**Blocking I/O **takes time and hence block other function. Consider the scenario where we want to fetch data from the database for two different users. Here we can not get the data of the second user until we did not complete the first user process. Since javascript is a single threaded and here we would have to start a new thread every time we want to fetch user data. So here Non-Blocking I/O parts come in.

Example of Blocking I/O operation

<span class="hljs-keyword">const</span> fs = <span class="hljs-built_in">require</span>(‘fs’);
<span class="hljs-keyword">var</span> contents = fs.readFileSync(<span class="hljs-string">'package.json'</span>).toString();
<span class="hljs-built_in">console</span>.log(contents);

In** Non-blocking I/O **operations, you can get the user2 data without waiting for the completion of the user1 request. You can initiate both requests in parallel. **Non-blocking I/O **eliminates the need for the multi-threaded, since the system can handle multiple requests at the same time. That is the main reason which makes it very fast.

Example of Non-blocking I/O operation

<span class="hljs-keyword">const</span> fs = <span class="hljs-built_in">require</span>(‘fs’);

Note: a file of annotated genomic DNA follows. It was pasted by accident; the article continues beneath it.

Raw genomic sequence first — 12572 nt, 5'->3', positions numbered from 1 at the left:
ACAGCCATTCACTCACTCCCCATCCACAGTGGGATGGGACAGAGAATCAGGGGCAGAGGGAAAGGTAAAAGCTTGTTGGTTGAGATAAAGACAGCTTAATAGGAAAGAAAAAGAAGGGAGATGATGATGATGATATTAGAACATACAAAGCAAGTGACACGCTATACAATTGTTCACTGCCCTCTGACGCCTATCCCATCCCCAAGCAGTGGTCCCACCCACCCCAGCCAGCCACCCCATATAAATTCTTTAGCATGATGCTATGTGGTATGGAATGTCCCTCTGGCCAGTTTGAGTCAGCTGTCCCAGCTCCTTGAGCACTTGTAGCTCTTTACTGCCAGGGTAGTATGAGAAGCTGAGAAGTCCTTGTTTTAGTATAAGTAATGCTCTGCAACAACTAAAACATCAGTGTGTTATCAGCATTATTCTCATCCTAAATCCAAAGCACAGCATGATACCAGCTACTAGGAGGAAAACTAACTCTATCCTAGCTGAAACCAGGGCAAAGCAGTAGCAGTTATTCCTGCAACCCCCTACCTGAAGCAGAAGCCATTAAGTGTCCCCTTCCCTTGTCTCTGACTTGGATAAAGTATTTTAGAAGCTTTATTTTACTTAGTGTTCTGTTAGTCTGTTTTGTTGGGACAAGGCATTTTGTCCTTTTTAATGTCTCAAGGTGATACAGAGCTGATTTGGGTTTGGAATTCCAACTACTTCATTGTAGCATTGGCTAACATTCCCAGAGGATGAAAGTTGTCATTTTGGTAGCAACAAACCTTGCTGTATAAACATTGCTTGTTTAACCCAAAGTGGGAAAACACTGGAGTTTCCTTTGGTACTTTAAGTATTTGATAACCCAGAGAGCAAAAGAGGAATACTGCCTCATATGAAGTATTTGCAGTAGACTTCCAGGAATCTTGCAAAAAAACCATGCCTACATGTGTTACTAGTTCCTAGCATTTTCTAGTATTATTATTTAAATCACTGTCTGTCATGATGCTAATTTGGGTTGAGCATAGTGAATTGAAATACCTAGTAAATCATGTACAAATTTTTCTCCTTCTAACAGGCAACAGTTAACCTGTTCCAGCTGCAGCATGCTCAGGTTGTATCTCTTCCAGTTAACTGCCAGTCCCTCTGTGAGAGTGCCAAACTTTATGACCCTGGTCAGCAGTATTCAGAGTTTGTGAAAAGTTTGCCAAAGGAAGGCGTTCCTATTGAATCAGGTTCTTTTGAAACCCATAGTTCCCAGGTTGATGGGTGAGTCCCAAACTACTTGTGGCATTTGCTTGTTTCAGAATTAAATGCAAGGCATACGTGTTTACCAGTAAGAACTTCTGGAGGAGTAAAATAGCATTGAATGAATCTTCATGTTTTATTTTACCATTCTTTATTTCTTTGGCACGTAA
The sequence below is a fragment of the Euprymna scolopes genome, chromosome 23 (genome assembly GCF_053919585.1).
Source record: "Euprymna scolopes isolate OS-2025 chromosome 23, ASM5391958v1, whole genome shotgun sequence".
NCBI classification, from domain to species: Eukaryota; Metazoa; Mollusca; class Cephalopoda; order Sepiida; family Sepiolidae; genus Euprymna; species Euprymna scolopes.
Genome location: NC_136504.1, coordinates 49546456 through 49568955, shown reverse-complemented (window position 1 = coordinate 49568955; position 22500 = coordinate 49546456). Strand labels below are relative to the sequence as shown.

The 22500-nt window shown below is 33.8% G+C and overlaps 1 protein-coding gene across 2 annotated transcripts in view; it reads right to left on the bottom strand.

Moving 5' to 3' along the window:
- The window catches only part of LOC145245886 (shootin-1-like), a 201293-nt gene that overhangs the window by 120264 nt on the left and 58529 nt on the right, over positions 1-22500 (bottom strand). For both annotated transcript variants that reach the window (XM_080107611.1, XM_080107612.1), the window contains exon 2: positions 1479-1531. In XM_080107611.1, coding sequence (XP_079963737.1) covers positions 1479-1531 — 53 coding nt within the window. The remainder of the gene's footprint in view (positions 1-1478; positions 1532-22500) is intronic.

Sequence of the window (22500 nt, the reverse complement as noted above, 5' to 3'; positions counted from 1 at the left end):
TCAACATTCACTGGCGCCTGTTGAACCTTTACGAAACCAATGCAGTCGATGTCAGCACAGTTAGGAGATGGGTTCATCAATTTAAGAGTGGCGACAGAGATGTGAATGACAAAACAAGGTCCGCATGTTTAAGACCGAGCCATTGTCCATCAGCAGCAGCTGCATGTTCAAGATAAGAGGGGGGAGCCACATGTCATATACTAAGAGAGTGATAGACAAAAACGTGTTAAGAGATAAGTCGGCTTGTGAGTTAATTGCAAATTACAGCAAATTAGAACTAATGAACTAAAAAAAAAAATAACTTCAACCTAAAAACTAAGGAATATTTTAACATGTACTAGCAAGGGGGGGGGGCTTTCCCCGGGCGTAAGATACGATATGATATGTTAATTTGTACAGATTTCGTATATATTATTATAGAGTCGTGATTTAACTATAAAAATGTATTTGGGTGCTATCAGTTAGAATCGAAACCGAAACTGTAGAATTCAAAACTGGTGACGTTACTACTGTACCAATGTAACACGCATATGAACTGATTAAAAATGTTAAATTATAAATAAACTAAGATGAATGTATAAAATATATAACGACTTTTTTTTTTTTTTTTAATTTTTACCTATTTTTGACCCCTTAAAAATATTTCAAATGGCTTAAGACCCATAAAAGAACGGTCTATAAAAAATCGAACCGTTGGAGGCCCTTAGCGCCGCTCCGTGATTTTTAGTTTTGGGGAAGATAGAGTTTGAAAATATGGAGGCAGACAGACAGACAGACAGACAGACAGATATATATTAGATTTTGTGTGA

fs.readFile(<span class="hljs-string">'package.json'</span>, <span class="hljs-function"><span class="hljs-keyword">function</span> (<span class="hljs-params">err, buf</span>)</span>{
    <span class="hljs-built_in">console</span>.log(buf.toString());
});

Note: You can learn more about the event loop and other things by going through this link.

What is Node Package Manager ( NPM )

It is is the official package manager for the node. It bundles automatically installed when you install node in your system. It is used to install new packages and manage them in useful ways. NPM install packages in two modes local and global. In the local mode, NPM installs packages in the node_module directory of the current working directory which location is owned by current user. Global packages installed in the directory where the node is installed and the location is owned by the root user.

What is the package.json

package.json is a plain JSON text file which manages all the packaged which you installed in your node application. Every Node.js applications should have this file at the root directory to describe the application metadata. A simple package.json file looks like below

{
    <span class="hljs-string">"name"</span> : <span class="hljs-string">"codesquery"</span>,
    <span class="hljs-string">"version"</span> : <span class="hljs-string">"1.0.0"'
    "repository": {
	"type" : "git",
	"url" : "github_repository_url"
    },
    "dependencies": {
	"async": "0.8.0",
	"express": "4.2.x"
    }
}
</span>

In the above file, name and versions are mandatory for the package.json file and rest is optional.

Installing Node.js